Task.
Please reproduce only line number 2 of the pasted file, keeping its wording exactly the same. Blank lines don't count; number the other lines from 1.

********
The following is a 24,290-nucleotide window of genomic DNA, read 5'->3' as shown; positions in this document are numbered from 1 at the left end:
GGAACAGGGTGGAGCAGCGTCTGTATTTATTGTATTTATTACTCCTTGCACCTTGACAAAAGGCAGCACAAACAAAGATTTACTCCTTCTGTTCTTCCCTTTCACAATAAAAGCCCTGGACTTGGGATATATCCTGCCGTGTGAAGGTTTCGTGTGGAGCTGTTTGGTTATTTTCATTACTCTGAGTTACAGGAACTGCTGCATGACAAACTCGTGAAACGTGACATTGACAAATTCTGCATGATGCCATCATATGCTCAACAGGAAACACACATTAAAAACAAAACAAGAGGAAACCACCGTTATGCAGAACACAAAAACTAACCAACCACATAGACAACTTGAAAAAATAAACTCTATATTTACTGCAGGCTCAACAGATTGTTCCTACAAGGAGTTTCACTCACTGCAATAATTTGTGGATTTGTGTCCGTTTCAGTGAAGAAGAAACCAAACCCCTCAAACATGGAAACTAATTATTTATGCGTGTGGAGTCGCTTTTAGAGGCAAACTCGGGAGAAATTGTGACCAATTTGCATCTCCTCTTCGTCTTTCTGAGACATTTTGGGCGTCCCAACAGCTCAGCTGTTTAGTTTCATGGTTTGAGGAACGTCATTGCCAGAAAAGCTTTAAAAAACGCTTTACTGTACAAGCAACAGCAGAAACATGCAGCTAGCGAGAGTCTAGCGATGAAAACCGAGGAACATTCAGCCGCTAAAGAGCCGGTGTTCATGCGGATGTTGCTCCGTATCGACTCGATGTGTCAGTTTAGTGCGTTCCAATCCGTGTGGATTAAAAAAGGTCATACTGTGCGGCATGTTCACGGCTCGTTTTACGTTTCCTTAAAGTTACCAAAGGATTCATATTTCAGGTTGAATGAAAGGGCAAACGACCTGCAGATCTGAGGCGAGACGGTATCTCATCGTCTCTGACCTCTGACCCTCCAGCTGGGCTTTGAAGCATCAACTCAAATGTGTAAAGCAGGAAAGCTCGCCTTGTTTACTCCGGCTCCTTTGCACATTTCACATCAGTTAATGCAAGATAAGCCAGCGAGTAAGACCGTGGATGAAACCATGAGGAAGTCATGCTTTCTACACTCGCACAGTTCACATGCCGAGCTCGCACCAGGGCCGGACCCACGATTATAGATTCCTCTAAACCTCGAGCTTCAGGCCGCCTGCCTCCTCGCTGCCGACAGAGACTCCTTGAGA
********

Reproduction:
GGAACAGGGTGGAGCAGCGTCTGTATTTATTGTATTTATTACTCCTTGCACCTTGACAAAAGGCAGCACAAACAAAGATTTACTCCTTCTGTTCTTCCCTTTCACAATAAAAGCCCTGGACTTGGGATATATCCTGCCGTGTGAAGGTTTCGTGTGGAGCTGTTTGGTTATTTTCATTACTCTGAGTTACAGGAACTGCTGCATGACAAACTCGTGAAACGTGACATTGACAAATTCTGCATGATGCCATCATATGCTCAACAGGAAACACACATTAAAAACAAAACAAGAGGAAACCACCGTTATGCAGAACACAAAAACTAACCAACCACATAGACAACTTGAAAAAATAAACTCTATATTTACTGCAGGCTCAACAGATTGTTCCTACAAGGAGTTTCACTCACTGCAATAATTTGTGGATTTGTGTCCGTTTCAGTGAAGAAGAAACCAAACCCCTCAAACATGGAAACTAATTATTTATGCGTGTGGAGTCGCTTTTAGAGGCAAACTCGGGAGAAATTGTGACCAATTTGCATCTCCTCTTCGTCTTTCTGAGACATTTTGGGCGTCCCAACAGCTCAGCTGTTTAGTTTCATGGTTTGAGGAACGTCATTGCCAGAAAAGCTTTAAAAAACGCTTTACTGTACAAGCAACAGCAGAAACATGCAGCTAGCGAGAGTCTAGCGATGAAAACCGAGGAACATTCAGCCGCTAAAGAGCCGGTGTTCATGCGGATGTTGCTCCGTATCGACTCGATGTGTCAGTTTAGTGCGTTCCAATCCGTGTGGATTAAAAAAGGTCATACTGTGCGGCATGTTCACGGCTCGTTTTACGTTTCCTTAAAGTTACCAAAGGATTCATATTTCAGGTTGAATGAAAGGGCAAACGACCTGCAGATCTGAGGCGAGACGGTATCTCATCGTCTCTGACCTCTGACCCTCCAGCTGGGCTTTGAAGCATCAACTCAAATGTGTAAAGCAGGAAAGCTCGCCTTGTTTACTCCGGCTCCTTTGCACATTTCACATCAGTTAATGCAAGATAAGCCAGCGAGTAAGACCGTGGATGAAACCATGAGGAAGTCATGCTTTCTACACTCGCACAGTTCACATGCCGAGCTCGCACCAGGGCCGGACCCACGATTATAGATTCCTCTAAACCTCGAGCTTCAGGCCGCCTGCCTCCTCGCTGCCGACAGAGACTCCTTGAGA